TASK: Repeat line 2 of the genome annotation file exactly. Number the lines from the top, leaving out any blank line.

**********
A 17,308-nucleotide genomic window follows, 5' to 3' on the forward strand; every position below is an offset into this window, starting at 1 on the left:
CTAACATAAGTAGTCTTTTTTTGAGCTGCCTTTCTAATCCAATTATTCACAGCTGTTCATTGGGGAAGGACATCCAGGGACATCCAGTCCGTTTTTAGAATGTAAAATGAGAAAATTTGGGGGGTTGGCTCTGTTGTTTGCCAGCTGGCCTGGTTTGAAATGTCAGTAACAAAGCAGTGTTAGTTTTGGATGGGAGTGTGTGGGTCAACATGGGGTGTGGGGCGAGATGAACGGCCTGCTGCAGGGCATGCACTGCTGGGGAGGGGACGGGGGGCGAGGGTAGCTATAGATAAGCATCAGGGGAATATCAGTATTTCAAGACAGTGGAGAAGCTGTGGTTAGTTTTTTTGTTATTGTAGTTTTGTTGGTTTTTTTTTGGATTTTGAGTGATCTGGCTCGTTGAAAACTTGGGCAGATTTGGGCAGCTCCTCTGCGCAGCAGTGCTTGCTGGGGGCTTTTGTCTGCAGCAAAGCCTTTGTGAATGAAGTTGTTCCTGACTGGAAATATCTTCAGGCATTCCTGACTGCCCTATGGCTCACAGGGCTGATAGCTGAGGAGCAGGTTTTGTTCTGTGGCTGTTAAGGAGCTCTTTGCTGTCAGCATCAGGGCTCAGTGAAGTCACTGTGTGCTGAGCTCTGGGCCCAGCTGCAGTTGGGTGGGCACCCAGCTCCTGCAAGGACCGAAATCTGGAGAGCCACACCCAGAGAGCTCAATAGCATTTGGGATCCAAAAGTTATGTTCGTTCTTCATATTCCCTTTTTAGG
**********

CTAACATAAGTAGTCTTTTTTTGAGCTGCCTTTCTAATCCAATTATTCACAGCTGTTCATTGGGGAAGGACATCCAGGGACATCCAGTCCGTTTTTAGAATGTAAAATGAGAAAATTTGGGGGGTTGGCTCTGTTGTTTGCCAGCTGGCCTGGTTTGAAATGTCAGTAACAAAGCAGTGTTAGTTTTGGATGGGAGTGTGTGGGTCAACATGGGGTGTGGGGCGAGATGAACGGCCTGCTGCAGGGCATGCACTGCTGGGGAGGGGACGGGGGGCGAGGGTAGCTATAGATAAGCATCAGGGGAATATCAGTATTTCAAGACAGTGGAGAAGCTGTGGTTAGTTTTTTTGTTATTGTAGTTTTGTTGGTTTTTTTTTGGATTTTGAGTGATCTGGCTCGTTGAAAACTTGGGCAGATTTGGGCAGCTCCTCTGCGCAGCAGTGCTTGCTGGGGGCTTTTGTCTGCAGCAAAGCCTTTGTGAATGAAGTTGTTCCTGACTGGAAATATCTTCAGGCATTCCTGACTGCCCTATGGCTCACAGGGCTGATAGCTGAGGAGCAGGTTTTGTTCTGTGGCTGTTAAGGAGCTCTTTGCTGTCAGCATCAGGGCTCAGTGAAGTCACTGTGTGCTGAGCTCTGGGCCCAGCTGCAGTTGGGTGGGCACCCAGCTCCTGCAAGGACCGAAATCTGGAGAGCCACACCCAGAGAGCTCAATAGCATTTGGGATCCAAAAGTTATGTTCGTTCTTCATATTCCCTTTTTAGG